On Wed, Nov 29, 2023 at 2:59 PM Brent Meeker <meekerbr...@gmail.com> wrote:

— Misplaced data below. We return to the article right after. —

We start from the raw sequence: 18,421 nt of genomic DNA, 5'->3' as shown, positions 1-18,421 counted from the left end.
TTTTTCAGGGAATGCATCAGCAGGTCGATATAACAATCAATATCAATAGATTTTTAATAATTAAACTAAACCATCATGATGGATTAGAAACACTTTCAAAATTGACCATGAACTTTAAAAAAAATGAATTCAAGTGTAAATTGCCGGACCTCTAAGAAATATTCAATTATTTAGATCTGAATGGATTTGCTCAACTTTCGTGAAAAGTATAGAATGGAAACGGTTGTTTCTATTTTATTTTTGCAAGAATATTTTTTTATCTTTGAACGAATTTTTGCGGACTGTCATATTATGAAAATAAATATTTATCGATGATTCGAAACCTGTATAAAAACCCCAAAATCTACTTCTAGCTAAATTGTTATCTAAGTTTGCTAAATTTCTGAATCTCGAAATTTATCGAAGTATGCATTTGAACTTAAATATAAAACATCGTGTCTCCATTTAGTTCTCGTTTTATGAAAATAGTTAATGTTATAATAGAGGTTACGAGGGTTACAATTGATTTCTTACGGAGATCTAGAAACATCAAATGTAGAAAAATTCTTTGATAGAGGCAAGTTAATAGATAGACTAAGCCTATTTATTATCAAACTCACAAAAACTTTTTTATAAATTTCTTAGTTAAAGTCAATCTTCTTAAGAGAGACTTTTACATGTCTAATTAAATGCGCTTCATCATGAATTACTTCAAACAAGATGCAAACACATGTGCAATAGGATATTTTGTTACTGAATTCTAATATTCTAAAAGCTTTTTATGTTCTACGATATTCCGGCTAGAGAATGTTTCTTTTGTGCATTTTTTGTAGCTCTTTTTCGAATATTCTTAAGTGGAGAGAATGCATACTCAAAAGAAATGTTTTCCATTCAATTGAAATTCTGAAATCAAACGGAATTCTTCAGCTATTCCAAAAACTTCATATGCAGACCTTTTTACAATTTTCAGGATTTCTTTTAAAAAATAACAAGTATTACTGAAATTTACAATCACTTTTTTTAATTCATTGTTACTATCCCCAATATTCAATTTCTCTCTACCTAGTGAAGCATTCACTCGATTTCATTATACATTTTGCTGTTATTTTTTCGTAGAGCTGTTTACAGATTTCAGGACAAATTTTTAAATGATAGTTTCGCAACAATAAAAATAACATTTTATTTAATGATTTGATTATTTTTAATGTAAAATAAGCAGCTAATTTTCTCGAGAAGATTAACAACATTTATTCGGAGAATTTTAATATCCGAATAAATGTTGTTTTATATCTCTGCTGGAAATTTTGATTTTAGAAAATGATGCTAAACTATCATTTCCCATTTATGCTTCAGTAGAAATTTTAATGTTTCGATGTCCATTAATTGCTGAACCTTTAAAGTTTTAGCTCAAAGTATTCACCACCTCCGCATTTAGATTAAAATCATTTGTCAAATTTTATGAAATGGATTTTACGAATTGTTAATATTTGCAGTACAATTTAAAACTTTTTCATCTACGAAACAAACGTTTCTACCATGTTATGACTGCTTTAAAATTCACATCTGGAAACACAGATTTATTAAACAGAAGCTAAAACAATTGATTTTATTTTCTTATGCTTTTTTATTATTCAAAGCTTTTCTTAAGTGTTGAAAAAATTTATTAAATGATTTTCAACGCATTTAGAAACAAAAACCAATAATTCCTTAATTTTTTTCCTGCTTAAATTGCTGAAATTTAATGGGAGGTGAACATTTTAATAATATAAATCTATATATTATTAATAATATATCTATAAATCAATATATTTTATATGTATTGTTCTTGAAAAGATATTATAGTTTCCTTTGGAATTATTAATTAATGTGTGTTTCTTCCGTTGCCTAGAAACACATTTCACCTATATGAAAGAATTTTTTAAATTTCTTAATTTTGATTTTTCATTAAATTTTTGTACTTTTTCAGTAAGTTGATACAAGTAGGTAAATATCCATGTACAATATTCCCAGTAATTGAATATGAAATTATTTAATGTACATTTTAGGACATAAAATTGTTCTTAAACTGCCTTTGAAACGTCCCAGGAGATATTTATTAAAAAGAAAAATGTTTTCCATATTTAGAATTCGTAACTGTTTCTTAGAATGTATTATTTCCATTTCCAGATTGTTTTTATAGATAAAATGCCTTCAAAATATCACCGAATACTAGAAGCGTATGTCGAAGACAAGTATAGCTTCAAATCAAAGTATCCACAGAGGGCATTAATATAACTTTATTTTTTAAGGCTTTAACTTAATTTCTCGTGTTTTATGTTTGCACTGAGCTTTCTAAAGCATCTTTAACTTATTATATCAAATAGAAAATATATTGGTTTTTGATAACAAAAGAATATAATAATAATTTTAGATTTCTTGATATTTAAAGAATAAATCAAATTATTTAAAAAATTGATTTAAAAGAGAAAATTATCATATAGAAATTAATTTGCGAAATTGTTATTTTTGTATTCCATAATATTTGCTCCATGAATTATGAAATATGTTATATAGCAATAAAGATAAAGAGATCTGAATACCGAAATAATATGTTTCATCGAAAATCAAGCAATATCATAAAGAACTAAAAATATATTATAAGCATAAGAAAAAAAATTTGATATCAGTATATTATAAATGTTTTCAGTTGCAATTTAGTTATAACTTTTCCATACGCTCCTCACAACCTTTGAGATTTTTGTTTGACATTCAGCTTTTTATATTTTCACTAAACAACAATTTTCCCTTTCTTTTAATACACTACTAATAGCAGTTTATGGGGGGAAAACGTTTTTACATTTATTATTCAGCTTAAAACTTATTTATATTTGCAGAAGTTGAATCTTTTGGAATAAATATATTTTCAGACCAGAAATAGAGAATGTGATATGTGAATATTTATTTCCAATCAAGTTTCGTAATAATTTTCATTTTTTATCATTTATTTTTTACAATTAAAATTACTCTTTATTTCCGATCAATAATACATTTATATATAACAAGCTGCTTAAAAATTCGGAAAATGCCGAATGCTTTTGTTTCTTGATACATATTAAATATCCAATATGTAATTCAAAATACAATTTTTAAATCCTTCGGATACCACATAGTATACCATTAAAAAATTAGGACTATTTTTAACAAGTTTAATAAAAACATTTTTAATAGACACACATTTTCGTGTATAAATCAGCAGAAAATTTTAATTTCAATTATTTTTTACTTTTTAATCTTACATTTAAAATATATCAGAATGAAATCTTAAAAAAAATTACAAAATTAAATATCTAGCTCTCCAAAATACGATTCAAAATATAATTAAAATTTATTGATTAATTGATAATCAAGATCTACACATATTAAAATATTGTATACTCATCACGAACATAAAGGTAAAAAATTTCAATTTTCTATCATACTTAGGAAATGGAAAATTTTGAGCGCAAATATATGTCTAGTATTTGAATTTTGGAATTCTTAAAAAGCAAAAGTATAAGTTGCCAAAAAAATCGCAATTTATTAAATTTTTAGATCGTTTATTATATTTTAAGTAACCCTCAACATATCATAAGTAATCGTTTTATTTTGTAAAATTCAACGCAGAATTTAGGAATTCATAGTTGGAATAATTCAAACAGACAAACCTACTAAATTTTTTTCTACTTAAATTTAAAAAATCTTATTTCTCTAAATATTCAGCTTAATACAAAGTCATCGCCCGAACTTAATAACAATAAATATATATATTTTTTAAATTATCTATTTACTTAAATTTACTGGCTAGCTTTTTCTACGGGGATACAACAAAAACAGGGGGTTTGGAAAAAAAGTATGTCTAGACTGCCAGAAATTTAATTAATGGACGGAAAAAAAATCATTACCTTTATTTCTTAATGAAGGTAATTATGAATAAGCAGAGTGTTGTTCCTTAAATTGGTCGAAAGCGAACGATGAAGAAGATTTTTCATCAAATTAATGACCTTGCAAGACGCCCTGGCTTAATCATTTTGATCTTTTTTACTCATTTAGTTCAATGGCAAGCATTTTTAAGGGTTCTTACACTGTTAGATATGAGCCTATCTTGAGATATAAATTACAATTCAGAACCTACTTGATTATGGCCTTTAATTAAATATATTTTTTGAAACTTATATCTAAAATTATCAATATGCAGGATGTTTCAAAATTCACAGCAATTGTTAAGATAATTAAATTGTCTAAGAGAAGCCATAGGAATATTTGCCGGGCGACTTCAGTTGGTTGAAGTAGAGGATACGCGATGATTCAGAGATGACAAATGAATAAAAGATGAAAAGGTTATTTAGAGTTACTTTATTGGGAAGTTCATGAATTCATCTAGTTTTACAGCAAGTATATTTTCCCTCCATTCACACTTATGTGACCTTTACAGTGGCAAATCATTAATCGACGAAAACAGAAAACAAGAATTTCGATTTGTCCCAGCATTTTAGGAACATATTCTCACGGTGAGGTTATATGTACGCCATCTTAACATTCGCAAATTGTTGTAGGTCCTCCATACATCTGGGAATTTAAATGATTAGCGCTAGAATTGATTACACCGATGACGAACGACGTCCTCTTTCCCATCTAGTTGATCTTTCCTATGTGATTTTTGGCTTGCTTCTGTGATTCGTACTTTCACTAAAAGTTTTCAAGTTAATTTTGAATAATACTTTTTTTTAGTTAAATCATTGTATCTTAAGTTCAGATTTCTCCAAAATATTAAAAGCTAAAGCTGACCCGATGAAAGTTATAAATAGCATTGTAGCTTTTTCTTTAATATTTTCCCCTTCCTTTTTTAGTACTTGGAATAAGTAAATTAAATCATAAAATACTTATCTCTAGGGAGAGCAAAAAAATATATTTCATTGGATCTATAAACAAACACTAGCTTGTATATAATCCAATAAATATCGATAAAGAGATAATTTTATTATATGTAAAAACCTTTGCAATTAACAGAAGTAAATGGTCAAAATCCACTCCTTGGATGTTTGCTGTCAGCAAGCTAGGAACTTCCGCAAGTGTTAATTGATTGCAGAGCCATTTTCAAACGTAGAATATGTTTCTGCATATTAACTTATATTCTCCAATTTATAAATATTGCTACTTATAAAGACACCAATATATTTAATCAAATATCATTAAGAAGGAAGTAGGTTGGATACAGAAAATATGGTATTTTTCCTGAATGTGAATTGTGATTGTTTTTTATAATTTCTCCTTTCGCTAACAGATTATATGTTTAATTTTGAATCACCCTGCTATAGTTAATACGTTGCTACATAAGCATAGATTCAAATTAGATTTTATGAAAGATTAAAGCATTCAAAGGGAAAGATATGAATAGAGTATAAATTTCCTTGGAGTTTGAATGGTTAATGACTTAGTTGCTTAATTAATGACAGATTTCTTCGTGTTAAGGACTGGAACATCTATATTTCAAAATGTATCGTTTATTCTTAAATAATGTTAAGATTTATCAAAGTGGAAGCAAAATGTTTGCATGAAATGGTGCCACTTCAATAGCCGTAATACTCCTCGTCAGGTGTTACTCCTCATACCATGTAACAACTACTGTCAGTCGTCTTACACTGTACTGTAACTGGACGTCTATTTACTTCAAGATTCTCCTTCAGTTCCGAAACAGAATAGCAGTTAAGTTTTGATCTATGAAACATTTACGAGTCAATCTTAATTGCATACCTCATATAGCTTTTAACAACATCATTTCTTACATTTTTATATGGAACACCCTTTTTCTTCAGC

> > > On 11/29/2023 4:00 AM, John Clark wrote: > > On Tue, Nov 28, 2023 at 7:30 PM Brent Meeker <meekerbr...@gmail.com> > wrote: > > *> MWI fans assert that it is superior because it doesn't assume the Born >> rule, only the Schroedinger equation. I wouldn't claim that the (modern) >> version of Copenhagen is superior to MWI, I'm just unconvinced of the >> converse.* > > > A pretty convincing argument can be made that if the Many Worlds idea is > true then the Born Rule must have the ability to predict the most probable > outcome of any quantum experiment and as an added bonus, unlike its > competitors, it can do so without adding any random elements. However I > admit nobody has ever been able to prove that Many Worlds is the only > possible explanation of why the Born Rule works, and we already know from > experiments that it does. Put it this way, if Many Worlds is true then the > Born Rule works, and if the Born Rule works (and we know that it does) then > Many Worlds MIGHT be true. But that's still a hell of a lot better than any > other quantum interpretation anybody has managed to come up with, at least > so far. I'm not certain Many Worlds is correct, but I am certain its > competitors are wrong, or so bad they're not even wrong. > > And as far as assumptions are concerned, every scientist, not just > physicists, has no choice but to assume that probability must be a real > number between zero and one, and all the probabilities must add up to > exactly one for any given situation, because otherwise the very concept > of probability would make no sense. And we know that taking the square root > of the absolute value is the only way to get a number like that out of a > complex function like Schrodinger's wave equation. If Many Worlds is > true, and If each version of Brent Meeker makes bets In accordance with the > laws of probability so derived, then more Brent Meekers will make money > by following the advice given by the Born Rule than if they followed any > other betting strategy. Yes some Brent Meekers will still go broke even > if they follow the Born Rule, but most will not. > > > Yes, I knew all that. But does it follow from the Schroedinger equation > alone. Reading the Carroll/Sebens paper is suggestive, but it depends on > transforming to a basis that makes the number of components match the Born > rule. But it seems to me that one could transform to basis where the > number of components did not match the Born rule. Their example is chosen > so that in the transformed basis each component has amplitude 1 , but > that's just scaling. They even start with eqn (33) which is not > normalized. So it shows how to convert a weighted superposition into a > branch count. But it appears to me that it could produce any number of > branches. The example is chosen to neatly produce all branches of > amplitude 1, but that cannot be significant since eqn(35) is not > normalized. So the number of branches is not actually determined and could > be anything. > I found this interesting, on comparing whether all bases are really on equal footing or not: https://www.lesswrong.com/posts/XDkeuJTFjM9Y2x6v6/which-basis-is-more-fundamental Jason -- You received this message because you are subscribed to the Google Groups "Everything List" group. To unsubscribe from this group and stop receiving emails from it, send an email to everything-list+unsubscr...@googlegroups.com. To view this discussion on the web visit https://groups.google.com/d/msgid/everything-list/CA%2BBCJUgA%2BXi3PCs6JyuWhquA2qp4erqY-wW50pa2KubHAK1Ywg%40mail.gmail.com.